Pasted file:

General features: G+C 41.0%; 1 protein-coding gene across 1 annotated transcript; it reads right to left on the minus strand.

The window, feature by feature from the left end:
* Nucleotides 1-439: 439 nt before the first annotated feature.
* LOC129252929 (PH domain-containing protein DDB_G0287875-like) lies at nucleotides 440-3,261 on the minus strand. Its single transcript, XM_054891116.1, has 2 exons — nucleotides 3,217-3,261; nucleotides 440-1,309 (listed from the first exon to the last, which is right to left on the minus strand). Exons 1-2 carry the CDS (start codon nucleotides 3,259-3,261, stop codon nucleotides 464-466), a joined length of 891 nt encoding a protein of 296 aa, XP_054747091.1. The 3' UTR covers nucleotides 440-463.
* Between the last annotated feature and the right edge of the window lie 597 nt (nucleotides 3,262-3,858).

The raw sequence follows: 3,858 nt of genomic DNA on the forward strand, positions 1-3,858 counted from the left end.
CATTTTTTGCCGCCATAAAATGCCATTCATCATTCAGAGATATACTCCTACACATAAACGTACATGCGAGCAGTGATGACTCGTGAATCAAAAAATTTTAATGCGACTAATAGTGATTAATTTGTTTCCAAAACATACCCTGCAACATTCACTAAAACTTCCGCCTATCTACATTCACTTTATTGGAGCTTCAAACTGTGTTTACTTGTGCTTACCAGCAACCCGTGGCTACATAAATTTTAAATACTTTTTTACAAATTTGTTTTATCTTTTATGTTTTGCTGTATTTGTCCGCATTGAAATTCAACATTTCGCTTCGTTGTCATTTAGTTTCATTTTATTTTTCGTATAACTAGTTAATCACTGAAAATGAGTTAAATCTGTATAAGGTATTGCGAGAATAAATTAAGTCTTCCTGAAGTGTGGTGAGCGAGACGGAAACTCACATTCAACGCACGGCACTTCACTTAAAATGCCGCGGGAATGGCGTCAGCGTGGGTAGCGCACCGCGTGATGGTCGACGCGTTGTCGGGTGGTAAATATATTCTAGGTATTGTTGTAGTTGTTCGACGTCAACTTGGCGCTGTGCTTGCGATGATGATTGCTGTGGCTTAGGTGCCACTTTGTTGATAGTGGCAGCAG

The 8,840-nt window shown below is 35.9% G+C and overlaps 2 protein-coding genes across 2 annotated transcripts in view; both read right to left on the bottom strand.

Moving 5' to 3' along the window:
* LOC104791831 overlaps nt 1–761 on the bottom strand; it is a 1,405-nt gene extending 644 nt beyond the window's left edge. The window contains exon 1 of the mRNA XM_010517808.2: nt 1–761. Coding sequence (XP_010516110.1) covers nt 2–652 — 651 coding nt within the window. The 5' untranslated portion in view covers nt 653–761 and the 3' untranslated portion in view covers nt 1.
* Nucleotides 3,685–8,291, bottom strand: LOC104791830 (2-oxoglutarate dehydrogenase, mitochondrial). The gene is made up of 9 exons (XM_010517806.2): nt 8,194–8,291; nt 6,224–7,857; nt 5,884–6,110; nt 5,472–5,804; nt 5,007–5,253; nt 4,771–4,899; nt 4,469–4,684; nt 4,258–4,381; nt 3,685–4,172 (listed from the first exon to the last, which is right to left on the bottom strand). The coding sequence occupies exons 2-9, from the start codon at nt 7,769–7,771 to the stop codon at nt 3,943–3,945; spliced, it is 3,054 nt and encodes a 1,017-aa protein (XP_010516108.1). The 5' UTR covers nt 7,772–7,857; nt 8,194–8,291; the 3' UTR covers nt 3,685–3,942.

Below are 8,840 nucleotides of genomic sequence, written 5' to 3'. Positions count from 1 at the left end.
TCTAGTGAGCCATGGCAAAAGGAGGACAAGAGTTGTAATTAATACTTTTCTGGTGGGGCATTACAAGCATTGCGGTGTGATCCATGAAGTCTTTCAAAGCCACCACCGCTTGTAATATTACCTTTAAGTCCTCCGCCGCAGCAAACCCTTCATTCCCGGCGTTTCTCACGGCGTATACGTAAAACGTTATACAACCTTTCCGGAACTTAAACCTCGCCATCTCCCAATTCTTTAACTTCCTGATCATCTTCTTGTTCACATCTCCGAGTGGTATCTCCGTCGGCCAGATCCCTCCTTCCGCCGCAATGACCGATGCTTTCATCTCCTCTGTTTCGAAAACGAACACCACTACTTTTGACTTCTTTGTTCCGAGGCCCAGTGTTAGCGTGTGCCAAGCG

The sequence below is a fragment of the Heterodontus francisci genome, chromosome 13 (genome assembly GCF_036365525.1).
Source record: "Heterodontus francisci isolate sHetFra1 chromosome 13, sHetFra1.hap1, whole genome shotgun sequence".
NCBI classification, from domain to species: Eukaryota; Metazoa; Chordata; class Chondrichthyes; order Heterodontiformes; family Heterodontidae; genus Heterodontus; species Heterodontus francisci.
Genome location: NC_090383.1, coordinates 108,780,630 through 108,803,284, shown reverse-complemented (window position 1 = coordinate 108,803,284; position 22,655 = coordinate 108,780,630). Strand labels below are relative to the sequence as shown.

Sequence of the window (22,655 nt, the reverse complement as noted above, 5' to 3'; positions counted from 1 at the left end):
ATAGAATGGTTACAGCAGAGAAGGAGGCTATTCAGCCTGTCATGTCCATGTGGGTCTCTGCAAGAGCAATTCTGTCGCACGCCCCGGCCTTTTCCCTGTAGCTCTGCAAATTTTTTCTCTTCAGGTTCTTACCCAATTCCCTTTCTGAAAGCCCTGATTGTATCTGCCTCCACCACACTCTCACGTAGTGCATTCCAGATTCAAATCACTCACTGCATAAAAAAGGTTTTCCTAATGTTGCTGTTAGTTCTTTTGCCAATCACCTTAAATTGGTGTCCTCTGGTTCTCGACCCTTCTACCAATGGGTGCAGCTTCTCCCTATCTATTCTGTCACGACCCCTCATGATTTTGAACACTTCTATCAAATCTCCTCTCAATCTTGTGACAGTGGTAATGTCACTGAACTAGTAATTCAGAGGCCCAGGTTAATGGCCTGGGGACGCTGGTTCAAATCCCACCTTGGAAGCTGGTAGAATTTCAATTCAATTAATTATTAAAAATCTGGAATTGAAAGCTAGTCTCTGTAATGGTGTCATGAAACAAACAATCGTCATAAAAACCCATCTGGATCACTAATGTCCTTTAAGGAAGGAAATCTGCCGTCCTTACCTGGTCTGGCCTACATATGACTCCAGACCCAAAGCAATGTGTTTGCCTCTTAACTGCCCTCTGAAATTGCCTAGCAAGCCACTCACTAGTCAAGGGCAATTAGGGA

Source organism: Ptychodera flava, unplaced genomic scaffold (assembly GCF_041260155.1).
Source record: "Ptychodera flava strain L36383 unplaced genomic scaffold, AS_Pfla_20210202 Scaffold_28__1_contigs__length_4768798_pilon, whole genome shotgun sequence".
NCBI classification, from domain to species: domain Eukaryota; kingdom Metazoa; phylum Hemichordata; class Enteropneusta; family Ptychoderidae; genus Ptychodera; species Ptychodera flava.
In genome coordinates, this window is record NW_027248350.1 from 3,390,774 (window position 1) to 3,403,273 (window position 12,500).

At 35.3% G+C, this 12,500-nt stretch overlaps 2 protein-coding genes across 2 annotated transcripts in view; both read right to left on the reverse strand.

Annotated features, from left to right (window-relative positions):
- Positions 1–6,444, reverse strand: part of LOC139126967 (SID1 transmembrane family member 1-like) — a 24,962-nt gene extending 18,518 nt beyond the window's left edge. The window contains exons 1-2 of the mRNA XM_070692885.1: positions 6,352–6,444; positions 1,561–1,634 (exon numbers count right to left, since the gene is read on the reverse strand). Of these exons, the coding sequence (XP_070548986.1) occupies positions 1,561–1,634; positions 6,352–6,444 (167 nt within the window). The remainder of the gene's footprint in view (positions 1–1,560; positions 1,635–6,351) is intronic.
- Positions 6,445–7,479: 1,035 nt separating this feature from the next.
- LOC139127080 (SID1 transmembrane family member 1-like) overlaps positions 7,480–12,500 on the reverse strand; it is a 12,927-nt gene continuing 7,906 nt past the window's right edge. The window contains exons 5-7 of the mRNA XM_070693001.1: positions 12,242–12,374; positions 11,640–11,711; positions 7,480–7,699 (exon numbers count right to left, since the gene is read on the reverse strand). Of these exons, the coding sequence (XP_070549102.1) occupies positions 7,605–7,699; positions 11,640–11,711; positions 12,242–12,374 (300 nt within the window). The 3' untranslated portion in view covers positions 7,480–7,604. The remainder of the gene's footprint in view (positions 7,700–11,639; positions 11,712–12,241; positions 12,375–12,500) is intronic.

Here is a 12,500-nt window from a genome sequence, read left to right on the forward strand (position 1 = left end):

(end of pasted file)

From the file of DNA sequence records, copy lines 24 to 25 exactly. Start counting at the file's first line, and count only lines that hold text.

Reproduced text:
At 35.3% G+C, this 12,500-nt stretch overlaps 2 protein-coding genes across 2 annotated transcripts in view; both read right to left on the reverse strand.

Annotated features, from left to right (window-relative positions):